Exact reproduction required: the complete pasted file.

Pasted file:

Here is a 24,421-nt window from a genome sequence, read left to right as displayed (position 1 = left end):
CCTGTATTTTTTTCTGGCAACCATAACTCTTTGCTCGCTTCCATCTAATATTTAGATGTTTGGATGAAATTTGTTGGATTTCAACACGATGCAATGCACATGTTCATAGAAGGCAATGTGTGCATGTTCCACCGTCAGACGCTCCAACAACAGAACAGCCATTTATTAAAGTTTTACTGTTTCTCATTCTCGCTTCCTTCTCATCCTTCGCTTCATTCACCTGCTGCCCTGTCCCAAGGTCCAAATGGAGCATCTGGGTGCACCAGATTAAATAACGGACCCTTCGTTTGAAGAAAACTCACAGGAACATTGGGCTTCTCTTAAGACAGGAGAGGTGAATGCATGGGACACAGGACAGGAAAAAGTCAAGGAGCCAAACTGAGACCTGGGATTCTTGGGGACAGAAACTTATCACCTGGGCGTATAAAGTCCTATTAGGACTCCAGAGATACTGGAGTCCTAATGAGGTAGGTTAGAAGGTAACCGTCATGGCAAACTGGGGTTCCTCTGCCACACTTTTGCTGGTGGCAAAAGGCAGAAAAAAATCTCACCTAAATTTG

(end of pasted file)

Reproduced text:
Here is a 24,421-nt window from a genome sequence, read left to right as displayed (position 1 = left end):
CCTGTATTTTTTTCTGGCAACCATAACTCTTTGCTCGCTTCCATCTAATATTTAGATGTTTGGATGAAATTTGTTGGATTTCAACACGATGCAATGCACATGTTCATAGAAGGCAATGTGTGCATGTTCCACCGTCAGACGCTCCAACAACAGAACAGCCATTTATTAAAGTTTTACTGTTTCTCATTCTCGCTTCCTTCTCATCCTTCGCTTCATTCACCTGCTGCCCTGTCCCAAGGTCCAAATGGAGCATCTGGGTGCACCAGATTAAATAACGGACCCTTCGTTTGAAGAAAACTCACAGGAACATTGGGCTTCTCTTAAGACAGGAGAGGTGAATGCATGGGACACAGGACAGGAAAAAGTCAAGGAGCCAAACTGAGACCTGGGATTCTTGGGGACAGAAACTTATCACCTGGGCGTATAAAGTCCTATTAGGACTCCAGAGATACTGGAGTCCTAATGAGGTAGGTTAGAAGGTAACCGTCATGGCAAACTGGGGTTCCTCTGCCACACTTTTGCTGGTGGCAAAAGGCAGAAAAAAATCTCACCTAAATTTG